Exercise hemodynamics and LV function
In all cases, the test was terminated by the patient due to dyspnea and fatigue (Borg scale score >18). The mean maximal workload was 6.5 METs (range 5.1 to 8.7 METs). During exercise, significant decreases in central venous oxygen saturation and pH and an increase in lactate were seen (Table 2). With submaximal (90 W) and maximal exercise, the proportion of patients with aortic valve opening increased (rest, 2 patients [16%]; submaximal, 8 patients [66%], p = 0.05; maximal, 10 patients [83%], p = 0.01). With exercise, a significant increase in CO was seen at submaximal and maximal exercise (Fig. 2 and Table 2). In addition, the systolic, diastolic, and mean PAPs increased (Fig. 2 and Table 2). Despite significant changes in CO, no changes in LV dimensions or fractional shortening were seen (Table 2). In contrast, S′ increased significantly with exercise (Figs. 2 and 3).⇓ The diastolic E/e′ ratio was decreased during exercise, in particular due to a significant increase in mitral E-wave velocity (Table 2). With exercise, a marked increase in skeletal muscle blood flow was seen at rest (0.7 [0.5 to 0.8] l/min) to peak exercise (4.4 [3.9 to 4.8] l/min).
Association between invasive and noninvasive parameters
At rest (r = 0.41) and at peak exercise (r = 0.61), CO demonstrated a positive correlation with S′. The E/e′ ratio demonstrated a positive correlation with diastolic PAP at rest (r = 0.39), whereas the correlation at peak exercise was negative (r = −0.69).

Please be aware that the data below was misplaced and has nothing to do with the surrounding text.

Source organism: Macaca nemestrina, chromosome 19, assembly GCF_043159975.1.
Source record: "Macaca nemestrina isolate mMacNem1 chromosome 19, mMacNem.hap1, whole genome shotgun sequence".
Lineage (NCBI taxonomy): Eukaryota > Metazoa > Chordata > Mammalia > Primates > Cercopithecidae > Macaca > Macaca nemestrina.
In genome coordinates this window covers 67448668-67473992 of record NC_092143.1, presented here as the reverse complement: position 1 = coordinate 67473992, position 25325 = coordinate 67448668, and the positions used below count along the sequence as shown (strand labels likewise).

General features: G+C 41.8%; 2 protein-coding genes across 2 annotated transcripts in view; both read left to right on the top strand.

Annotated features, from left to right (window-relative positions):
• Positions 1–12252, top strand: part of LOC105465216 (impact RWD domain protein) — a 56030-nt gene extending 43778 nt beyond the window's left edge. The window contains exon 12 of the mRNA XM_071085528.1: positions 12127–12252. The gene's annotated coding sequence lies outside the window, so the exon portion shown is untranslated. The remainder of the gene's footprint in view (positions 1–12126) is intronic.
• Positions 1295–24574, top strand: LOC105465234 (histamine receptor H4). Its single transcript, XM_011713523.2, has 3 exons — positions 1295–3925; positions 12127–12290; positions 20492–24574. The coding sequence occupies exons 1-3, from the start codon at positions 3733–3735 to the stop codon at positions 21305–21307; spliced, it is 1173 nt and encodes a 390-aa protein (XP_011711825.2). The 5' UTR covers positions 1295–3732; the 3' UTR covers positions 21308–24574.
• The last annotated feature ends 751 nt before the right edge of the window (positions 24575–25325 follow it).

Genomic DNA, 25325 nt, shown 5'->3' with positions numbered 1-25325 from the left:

The HeartMate II system consists of a small, fully implantable rotary pump that connects to the circulatory system through an apical cannula through which blood is pumped by an impeller from the apex of the left ventricle to an outflow cannula anastomosed to the ascending aorta. Continuous-flow LVADs work in a continuous mode with a fixed pump speed, with delivery of blood from the left ventricle to the circulation with little pulsatility. Although the device is equipped with a negative feedback mechanism lowering the pump speed in case of excessive emptying of the LV (suction), the device does not adjust the speed in response to increased LV filling induced by increased delivery of blood from the right ventricle. In vivo, the pressure across the pump will depend on the pressure developed with cardiac contraction, preload, and afterload (3). In most circumstances, the aortic valve remains closed during the entire cardiac cycle at rest, but an increase in pressure is seen at the pump inlet during systole, followed during diastole by the inlet pressure decreasing to its lowest level. This will cause a change in the pressure across the pump, which in turn will cause corresponding fluctuations of flow delivered to the aorta (3). The response in healthy subjects and patients with heart failure to exercise is a decrease in systemic vascular resistance (4). This exercise-induced vasodilation is closely linked with decreased muscle tissue oxygen tension and accumulation of lactate and is mediated by a decreased response to adrenergic vasoconstrictor mechanisms. Although blood pressure was not directly measured, we consider that the increase in CO, increased skeletal muscle blood flow with exercise, and increase in (S)-lactate indirectly suggest peripheral vasodilation and decreased vascular resistance. Therefore, with a lowered systemic vascular resistance and increased preload (increased diastolic PAP), the pressure difference across the pump will favor an increased flow across the pump with exercise. However, there was likely also a contribution to CO during exercise by the native heart, as evidenced by the increase in aortic valve opening. In addition, systolic annular motion assessed with tissue Doppler increased significantly with exercise. Using this method, the Doppler signal will reflect the movement of myocardium parallel with the Doppler cursor. Because the apex of the LV is relatively fixed throughout the cardiac cycle and the motion of the LV base is nearly parallel with the long axis, assessment of the movement of the basal LV segments reflects the longitudinal vector of contraction and relaxation. Therefore, the increase in S′ could imply increased contractility of predominantly longitudinally oriented myocardial fibers. Although this was not accompanied by a concomitant increase in fractional shortening (a function of radially oriented myocardial fibers), the observed increase in S′ paralleled the increase in CO. Consequently, the combination of maintained preload, assumed lower afterload, increased heart rate, and increased myocardial contractility all facilitate increased CO, both through the system and across the aortic valve.